In practice, reciprocity is more complex than described in the example because jurisdictions having “reciprocity” typically impose certain conditions in addition to the attorney being licensed in the other jurisdiction. A common condition requires that the attorney have practiced law in the other jurisdiction for a specified number of years.
Reciprocity is often referred to by “admission by waiver” and “admission on motion.”
Admission by Waiver
Pursuant to admission by waiver, an attorney is “waived in” to the local jurisdiction’s bar.
Admission on Motion
Requirements for Admission, on Motion, to the New York Bar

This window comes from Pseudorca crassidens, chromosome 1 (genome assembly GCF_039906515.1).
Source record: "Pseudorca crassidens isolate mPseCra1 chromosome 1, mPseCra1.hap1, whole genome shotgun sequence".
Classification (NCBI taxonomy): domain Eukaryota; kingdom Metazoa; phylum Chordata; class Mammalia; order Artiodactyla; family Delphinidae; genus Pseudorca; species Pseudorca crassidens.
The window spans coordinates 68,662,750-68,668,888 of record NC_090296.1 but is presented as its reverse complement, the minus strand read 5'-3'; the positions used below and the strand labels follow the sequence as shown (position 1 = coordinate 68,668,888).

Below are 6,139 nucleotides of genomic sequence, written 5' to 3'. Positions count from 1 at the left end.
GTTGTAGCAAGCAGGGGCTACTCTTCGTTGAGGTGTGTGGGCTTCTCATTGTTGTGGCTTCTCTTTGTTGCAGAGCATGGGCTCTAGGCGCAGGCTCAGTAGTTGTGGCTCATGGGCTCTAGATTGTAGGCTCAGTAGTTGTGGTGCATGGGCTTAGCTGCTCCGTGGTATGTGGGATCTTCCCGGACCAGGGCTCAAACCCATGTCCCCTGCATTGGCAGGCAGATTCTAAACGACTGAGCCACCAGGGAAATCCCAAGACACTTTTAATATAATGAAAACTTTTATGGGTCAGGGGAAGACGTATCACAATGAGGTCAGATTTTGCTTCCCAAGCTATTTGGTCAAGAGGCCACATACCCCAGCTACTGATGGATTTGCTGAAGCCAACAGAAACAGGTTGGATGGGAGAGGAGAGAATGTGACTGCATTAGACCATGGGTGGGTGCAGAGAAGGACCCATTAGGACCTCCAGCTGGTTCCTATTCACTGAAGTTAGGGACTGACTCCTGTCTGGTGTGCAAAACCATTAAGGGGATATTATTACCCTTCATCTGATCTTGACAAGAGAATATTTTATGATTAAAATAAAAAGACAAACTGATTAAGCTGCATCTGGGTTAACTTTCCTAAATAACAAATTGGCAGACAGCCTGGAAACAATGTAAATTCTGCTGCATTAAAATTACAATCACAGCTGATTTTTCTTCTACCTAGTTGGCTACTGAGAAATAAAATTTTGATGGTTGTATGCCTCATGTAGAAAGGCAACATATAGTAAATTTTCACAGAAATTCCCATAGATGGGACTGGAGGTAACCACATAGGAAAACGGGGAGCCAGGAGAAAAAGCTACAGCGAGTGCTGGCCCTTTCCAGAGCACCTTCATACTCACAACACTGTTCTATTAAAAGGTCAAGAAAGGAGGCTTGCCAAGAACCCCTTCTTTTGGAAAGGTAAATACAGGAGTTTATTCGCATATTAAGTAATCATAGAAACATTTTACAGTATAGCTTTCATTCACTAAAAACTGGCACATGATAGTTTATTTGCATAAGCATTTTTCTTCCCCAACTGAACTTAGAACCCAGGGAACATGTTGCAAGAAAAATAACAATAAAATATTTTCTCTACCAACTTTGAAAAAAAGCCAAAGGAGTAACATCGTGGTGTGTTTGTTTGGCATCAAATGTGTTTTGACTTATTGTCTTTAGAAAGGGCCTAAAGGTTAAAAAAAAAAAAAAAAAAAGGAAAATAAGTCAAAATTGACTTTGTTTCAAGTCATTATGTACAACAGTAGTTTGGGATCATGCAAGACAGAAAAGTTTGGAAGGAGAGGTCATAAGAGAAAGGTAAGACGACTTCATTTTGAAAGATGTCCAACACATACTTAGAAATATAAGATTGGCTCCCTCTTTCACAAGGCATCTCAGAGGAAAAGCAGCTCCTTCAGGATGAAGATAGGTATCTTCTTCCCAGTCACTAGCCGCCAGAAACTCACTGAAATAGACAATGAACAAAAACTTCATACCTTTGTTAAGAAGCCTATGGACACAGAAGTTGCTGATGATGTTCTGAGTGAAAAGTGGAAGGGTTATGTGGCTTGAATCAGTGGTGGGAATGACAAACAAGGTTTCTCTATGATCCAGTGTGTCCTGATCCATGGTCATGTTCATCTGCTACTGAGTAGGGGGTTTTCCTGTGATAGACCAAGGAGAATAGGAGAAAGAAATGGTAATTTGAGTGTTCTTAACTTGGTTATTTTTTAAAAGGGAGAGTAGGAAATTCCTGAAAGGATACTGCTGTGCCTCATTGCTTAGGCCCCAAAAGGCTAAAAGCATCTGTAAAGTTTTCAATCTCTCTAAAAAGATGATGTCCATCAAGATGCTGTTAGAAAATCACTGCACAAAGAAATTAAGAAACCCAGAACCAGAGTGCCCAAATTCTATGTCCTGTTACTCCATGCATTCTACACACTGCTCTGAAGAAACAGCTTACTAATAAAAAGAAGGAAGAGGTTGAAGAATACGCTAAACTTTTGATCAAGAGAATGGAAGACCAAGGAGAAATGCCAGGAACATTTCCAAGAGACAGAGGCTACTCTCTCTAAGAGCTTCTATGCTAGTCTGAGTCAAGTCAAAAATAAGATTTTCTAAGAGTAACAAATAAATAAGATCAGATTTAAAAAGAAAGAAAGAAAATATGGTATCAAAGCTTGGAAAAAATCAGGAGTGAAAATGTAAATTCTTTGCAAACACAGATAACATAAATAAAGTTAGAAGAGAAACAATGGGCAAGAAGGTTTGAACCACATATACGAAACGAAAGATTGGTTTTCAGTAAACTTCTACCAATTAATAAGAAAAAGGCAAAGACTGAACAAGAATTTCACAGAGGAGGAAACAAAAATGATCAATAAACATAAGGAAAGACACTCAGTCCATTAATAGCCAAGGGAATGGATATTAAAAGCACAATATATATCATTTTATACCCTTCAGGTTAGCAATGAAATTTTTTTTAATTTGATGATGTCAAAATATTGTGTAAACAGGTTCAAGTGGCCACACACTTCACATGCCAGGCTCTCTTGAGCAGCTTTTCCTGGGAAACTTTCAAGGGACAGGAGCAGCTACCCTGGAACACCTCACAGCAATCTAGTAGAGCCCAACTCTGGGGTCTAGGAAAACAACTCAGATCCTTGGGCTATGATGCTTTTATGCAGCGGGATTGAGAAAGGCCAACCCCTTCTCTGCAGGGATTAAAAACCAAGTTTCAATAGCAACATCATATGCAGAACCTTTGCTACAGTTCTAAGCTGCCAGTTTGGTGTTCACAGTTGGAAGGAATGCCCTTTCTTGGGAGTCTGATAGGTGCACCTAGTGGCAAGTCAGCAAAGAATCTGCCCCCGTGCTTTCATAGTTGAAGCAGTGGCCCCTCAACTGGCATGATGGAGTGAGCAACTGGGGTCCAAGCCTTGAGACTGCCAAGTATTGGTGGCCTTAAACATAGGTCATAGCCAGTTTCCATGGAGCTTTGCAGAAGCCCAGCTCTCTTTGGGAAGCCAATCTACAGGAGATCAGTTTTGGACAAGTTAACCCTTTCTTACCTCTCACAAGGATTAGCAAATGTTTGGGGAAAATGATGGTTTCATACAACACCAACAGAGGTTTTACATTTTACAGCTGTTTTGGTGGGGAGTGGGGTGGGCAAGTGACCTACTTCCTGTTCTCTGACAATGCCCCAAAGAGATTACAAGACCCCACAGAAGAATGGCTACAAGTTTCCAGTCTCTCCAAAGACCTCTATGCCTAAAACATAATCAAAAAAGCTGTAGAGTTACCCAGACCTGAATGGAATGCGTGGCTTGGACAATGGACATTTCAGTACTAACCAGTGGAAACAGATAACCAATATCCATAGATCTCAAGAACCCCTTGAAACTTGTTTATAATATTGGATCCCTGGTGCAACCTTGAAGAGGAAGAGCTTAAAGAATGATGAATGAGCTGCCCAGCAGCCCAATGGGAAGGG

New York Law provides for admission on motion. The New York State Board of Law Examiners allows for the attorney’s admission on motion to the New York State Bar, if the attorney:
- has practiced law for five of the preceding seven years,
- is admitted to practice law in a least one reciprocal jurisdiction, and
- has graduated from an American Bar Association approved law school.
Jurisdictions That Have Reciprocity with New York
Reciprocity agreements change from year-to-year. Please check with the New York Board of Law Examiners for the latest information. At the time of publication, for the purposes of admission on motion, the following 39 jurisdictions have reciprocity with New York:
- District of Columbia
- New Hampshire
- New Mexico
- North Carolina
- North Dakota
- South Dakota
- West Virginia